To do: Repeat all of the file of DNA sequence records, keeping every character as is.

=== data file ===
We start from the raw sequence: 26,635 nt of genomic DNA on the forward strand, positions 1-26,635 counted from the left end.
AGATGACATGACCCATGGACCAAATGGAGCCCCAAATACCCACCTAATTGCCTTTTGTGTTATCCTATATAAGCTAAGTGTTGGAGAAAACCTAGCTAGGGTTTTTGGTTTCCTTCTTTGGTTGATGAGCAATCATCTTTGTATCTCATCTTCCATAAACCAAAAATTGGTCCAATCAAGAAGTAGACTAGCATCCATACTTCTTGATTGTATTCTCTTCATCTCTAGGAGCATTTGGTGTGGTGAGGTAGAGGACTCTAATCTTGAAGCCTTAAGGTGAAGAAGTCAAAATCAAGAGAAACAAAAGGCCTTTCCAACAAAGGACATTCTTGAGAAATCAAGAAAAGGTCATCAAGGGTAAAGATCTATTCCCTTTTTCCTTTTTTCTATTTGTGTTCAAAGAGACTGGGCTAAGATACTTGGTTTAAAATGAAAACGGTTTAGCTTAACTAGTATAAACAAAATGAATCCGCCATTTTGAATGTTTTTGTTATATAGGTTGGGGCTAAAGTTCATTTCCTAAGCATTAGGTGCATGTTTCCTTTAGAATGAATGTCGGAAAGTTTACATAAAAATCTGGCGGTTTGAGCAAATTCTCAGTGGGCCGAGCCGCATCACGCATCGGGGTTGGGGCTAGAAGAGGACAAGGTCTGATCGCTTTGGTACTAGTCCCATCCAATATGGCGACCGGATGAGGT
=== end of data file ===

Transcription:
We start from the raw sequence: 26,635 nt of genomic DNA on the forward strand, positions 1-26,635 counted from the left end.
AGATGACATGACCCATGGACCAAATGGAGCCCCAAATACCCACCTAATTGCCTTTTGTGTTATCCTATATAAGCTAAGTGTTGGAGAAAACCTAGCTAGGGTTTTTGGTTTCCTTCTTTGGTTGATGAGCAATCATCTTTGTATCTCATCTTCCATAAACCAAAAATTGGTCCAATCAAGAAGTAGACTAGCATCCATACTTCTTGATTGTATTCTCTTCATCTCTAGGAGCATTTGGTGTGGTGAGGTAGAGGACTCTAATCTTGAAGCCTTAAGGTGAAGAAGTCAAAATCAAGAGAAACAAAAGGCCTTTCCAACAAAGGACATTCTTGAGAAATCAAGAAAAGGTCATCAAGGGTAAAGATCTATTCCCTTTTTCCTTTTTTCTATTTGTGTTCAAAGAGACTGGGCTAAGATACTTGGTTTAAAATGAAAACGGTTTAGCTTAACTAGTATAAACAAAATGAATCCGCCATTTTGAATGTTTTTGTTATATAGGTTGGGGCTAAAGTTCATTTCCTAAGCATTAGGTGCATGTTTCCTTTAGAATGAATGTCGGAAAGTTTACATAAAAATCTGGCGGTTTGAGCAAATTCTCAGTGGGCCGAGCCGCATCACGCATCGGGGTTGGGGCTAGAAGAGGACAAGGTCTGATCGCTTTGGTACTAGTCCCATCCAATATGGCGACCGGATGAGGT